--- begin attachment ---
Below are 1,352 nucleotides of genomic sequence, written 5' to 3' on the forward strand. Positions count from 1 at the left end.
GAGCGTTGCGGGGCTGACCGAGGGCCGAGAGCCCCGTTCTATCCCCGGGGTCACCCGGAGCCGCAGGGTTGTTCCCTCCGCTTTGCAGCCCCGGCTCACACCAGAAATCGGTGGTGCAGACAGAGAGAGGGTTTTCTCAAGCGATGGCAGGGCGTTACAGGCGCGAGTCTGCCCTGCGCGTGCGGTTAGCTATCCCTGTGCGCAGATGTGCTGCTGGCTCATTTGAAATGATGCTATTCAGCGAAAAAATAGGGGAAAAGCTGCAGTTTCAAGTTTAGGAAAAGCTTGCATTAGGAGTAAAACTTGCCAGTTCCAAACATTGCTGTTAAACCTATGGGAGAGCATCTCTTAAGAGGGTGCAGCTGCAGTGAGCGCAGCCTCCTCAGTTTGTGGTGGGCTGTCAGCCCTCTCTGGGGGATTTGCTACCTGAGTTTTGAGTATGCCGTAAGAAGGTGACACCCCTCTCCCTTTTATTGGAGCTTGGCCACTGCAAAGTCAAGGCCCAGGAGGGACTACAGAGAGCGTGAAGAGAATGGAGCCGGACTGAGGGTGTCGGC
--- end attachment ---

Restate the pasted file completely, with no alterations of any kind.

Below are 1,352 nucleotides of genomic sequence, written 5' to 3' on the forward strand. Positions count from 1 at the left end.
GAGCGTTGCGGGGCTGACCGAGGGCCGAGAGCCCCGTTCTATCCCCGGGGTCACCCGGAGCCGCAGGGTTGTTCCCTCCGCTTTGCAGCCCCGGCTCACACCAGAAATCGGTGGTGCAGACAGAGAGAGGGTTTTCTCAAGCGATGGCAGGGCGTTACAGGCGCGAGTCTGCCCTGCGCGTGCGGTTAGCTATCCCTGTGCGCAGATGTGCTGCTGGCTCATTTGAAATGATGCTATTCAGCGAAAAAATAGGGGAAAAGCTGCAGTTTCAAGTTTAGGAAAAGCTTGCATTAGGAGTAAAACTTGCCAGTTCCAAACATTGCTGTTAAACCTATGGGAGAGCATCTCTTAAGAGGGTGCAGCTGCAGTGAGCGCAGCCTCCTCAGTTTGTGGTGGGCTGTCAGCCCTCTCTGGGGGATTTGCTACCTGAGTTTTGAGTATGCCGTAAGAAGGTGACACCCCTCTCCCTTTTATTGGAGCTTGGCCACTGCAAAGTCAAGGCCCAGGAGGGACTACAGAGAGCGTGAAGAGAATGGAGCCGGACTGAGGGTGTCGGC